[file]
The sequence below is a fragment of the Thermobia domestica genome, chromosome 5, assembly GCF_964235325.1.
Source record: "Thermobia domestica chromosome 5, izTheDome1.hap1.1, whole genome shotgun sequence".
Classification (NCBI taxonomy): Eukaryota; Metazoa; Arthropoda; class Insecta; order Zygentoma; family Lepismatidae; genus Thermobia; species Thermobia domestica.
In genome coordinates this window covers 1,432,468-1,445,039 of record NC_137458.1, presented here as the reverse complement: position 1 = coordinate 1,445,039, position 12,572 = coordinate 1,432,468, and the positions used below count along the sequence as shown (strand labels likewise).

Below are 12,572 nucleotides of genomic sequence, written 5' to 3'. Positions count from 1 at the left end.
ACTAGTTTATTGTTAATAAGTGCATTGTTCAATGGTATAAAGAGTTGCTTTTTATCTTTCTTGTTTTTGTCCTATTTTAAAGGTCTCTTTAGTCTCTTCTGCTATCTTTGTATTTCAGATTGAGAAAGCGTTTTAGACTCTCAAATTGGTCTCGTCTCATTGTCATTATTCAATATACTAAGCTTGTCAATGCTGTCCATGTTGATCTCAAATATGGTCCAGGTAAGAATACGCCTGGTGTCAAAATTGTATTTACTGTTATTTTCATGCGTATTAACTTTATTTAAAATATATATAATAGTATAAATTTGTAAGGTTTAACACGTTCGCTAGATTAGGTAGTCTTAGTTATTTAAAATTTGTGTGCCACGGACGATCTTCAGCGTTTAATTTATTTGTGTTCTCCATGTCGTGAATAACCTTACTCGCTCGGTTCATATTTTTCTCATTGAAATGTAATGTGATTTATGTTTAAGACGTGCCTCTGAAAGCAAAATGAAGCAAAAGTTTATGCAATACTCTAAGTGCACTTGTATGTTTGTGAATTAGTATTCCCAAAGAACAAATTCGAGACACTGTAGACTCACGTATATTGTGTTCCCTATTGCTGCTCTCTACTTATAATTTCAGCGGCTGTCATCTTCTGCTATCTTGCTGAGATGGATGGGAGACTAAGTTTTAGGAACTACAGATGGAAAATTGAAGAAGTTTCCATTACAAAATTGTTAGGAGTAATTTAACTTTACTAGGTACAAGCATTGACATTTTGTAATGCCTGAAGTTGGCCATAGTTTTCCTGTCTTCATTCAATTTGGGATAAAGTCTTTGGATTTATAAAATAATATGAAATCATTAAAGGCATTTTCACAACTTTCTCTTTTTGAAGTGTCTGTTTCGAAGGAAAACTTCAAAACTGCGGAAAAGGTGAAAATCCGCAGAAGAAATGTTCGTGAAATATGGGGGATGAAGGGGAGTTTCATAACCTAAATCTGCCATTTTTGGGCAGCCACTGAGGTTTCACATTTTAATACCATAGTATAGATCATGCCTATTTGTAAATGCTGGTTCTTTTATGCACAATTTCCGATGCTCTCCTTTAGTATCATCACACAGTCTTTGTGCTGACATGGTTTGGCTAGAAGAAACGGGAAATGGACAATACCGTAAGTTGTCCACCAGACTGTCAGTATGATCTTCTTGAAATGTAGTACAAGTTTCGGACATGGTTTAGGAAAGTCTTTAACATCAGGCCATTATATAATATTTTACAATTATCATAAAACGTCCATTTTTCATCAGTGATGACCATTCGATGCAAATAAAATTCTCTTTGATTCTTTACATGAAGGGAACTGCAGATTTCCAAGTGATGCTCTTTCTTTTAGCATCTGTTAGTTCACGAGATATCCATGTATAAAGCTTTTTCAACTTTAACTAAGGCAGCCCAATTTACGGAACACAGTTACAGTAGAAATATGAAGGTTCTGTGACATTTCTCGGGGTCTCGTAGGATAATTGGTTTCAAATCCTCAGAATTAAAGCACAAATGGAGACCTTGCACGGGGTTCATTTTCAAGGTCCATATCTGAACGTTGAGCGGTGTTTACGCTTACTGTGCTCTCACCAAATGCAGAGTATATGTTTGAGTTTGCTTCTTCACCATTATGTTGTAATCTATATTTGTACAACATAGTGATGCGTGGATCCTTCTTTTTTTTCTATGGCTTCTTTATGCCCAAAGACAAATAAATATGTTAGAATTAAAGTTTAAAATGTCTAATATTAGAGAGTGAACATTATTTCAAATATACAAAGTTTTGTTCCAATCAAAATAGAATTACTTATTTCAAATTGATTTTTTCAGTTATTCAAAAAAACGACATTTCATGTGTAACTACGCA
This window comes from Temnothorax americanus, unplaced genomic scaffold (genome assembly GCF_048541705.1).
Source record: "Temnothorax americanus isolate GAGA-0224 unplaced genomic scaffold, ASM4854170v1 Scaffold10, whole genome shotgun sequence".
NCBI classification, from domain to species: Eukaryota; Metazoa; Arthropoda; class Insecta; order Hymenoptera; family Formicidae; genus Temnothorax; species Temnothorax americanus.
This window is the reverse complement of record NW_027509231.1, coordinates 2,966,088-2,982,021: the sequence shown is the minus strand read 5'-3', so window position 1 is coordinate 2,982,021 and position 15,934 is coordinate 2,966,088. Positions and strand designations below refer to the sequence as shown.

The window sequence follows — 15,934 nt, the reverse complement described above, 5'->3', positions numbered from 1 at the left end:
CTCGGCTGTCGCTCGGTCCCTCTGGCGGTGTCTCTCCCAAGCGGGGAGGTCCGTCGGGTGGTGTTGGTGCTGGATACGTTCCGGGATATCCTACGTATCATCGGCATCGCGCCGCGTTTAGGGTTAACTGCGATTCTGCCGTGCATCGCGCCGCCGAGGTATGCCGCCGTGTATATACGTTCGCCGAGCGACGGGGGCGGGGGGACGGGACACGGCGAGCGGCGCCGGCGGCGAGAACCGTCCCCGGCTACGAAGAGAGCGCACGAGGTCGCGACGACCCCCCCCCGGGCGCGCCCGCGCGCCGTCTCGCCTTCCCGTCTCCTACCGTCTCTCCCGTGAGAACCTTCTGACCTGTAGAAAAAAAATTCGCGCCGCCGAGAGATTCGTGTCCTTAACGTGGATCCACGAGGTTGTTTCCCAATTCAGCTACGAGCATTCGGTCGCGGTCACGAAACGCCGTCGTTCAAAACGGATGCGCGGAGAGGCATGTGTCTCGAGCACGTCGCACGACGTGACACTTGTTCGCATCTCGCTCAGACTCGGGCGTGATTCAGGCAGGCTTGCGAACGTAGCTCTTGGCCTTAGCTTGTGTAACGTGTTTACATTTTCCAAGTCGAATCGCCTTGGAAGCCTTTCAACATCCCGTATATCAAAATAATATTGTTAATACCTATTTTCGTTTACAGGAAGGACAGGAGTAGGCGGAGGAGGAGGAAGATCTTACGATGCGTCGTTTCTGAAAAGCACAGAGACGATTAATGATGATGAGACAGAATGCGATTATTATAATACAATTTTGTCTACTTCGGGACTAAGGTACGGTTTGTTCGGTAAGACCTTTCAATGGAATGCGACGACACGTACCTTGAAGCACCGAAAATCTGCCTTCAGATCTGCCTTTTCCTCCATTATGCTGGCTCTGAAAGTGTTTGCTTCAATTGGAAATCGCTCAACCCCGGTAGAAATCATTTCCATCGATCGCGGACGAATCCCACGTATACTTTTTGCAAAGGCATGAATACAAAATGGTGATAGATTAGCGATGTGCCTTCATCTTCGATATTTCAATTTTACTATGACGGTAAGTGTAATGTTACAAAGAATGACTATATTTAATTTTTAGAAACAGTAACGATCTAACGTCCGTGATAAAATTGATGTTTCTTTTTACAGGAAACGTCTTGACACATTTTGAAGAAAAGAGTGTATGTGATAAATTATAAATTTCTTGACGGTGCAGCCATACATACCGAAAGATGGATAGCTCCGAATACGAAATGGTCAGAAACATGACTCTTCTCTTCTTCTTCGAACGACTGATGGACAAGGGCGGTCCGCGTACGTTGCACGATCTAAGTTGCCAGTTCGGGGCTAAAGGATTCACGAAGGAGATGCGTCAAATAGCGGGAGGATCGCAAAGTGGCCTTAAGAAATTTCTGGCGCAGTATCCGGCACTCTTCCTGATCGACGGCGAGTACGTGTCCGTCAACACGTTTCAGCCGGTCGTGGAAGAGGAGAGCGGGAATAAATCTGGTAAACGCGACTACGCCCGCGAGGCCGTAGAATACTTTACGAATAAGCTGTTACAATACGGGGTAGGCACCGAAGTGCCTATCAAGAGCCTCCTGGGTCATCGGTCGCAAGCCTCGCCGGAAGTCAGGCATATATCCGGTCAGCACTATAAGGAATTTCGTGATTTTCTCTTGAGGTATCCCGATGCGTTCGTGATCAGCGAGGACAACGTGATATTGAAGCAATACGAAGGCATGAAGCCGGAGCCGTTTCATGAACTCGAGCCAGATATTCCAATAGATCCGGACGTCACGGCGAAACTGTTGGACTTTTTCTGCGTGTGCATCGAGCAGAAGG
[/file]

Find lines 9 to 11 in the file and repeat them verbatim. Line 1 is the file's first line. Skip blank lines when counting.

NCBI classification, from domain to species: Eukaryota; Metazoa; Arthropoda; class Insecta; order Hymenoptera; family Formicidae; genus Temnothorax; species Temnothorax americanus.
This window is the reverse complement of record NW_027509231.1, coordinates 2,966,088-2,982,021: the sequence shown is the minus strand read 5'-3', so window position 1 is coordinate 2,982,021 and position 15,934 is coordinate 2,966,088. Positions and strand designations below refer to the sequence as shown.

The window sequence follows — 15,934 nt, the reverse complement described above, 5'->3', positions numbered from 1 at the left end: